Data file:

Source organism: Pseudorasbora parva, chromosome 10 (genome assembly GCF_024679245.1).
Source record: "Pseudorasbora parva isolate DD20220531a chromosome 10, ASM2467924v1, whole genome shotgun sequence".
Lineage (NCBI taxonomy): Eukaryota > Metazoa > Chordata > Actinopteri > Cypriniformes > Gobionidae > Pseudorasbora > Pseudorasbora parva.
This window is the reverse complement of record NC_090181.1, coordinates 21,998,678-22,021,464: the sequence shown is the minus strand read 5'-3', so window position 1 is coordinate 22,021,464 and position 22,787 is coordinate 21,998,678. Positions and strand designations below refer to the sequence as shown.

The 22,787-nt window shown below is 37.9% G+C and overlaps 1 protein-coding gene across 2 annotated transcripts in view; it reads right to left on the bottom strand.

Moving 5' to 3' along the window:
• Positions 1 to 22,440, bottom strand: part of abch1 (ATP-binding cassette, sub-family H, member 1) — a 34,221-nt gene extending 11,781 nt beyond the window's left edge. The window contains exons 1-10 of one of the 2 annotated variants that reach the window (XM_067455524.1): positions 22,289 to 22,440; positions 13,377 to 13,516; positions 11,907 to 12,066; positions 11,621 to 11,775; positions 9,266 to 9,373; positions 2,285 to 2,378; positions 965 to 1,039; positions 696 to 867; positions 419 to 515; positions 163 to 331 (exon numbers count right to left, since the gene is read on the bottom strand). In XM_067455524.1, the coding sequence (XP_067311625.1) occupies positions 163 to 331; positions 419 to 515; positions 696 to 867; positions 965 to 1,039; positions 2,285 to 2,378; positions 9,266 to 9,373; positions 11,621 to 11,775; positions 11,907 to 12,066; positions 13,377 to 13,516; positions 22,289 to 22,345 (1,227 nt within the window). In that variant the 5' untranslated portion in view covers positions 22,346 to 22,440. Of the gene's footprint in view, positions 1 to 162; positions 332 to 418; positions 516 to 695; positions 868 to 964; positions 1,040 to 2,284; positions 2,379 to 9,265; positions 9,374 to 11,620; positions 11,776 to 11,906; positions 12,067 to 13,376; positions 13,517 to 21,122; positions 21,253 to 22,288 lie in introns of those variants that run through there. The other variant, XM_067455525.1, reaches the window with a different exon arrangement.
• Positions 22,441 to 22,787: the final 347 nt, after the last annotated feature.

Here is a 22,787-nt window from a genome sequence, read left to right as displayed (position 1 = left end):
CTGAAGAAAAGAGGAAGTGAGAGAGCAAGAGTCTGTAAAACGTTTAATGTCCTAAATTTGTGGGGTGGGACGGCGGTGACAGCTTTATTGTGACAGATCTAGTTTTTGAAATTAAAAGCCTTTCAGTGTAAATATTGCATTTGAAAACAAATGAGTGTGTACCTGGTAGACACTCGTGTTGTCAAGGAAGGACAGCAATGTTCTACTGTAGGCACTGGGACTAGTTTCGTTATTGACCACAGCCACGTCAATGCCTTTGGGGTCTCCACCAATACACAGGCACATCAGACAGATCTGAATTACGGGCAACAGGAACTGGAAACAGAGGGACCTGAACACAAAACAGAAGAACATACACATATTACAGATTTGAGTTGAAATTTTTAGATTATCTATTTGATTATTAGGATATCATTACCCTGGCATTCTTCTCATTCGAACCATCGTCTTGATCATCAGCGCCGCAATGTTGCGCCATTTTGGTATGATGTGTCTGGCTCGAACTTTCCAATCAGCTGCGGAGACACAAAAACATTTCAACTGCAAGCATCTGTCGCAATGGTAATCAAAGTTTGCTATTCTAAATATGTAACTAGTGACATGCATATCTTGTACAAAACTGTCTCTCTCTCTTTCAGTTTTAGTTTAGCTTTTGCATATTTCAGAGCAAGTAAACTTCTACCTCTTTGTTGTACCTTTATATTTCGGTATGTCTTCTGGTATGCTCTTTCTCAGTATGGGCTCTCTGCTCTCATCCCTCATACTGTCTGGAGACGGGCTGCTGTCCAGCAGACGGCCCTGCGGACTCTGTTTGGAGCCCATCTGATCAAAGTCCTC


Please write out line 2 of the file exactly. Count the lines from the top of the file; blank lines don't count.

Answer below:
Source record: "Pseudorasbora parva isolate DD20220531a chromosome 10, ASM2467924v1, whole genome shotgun sequence".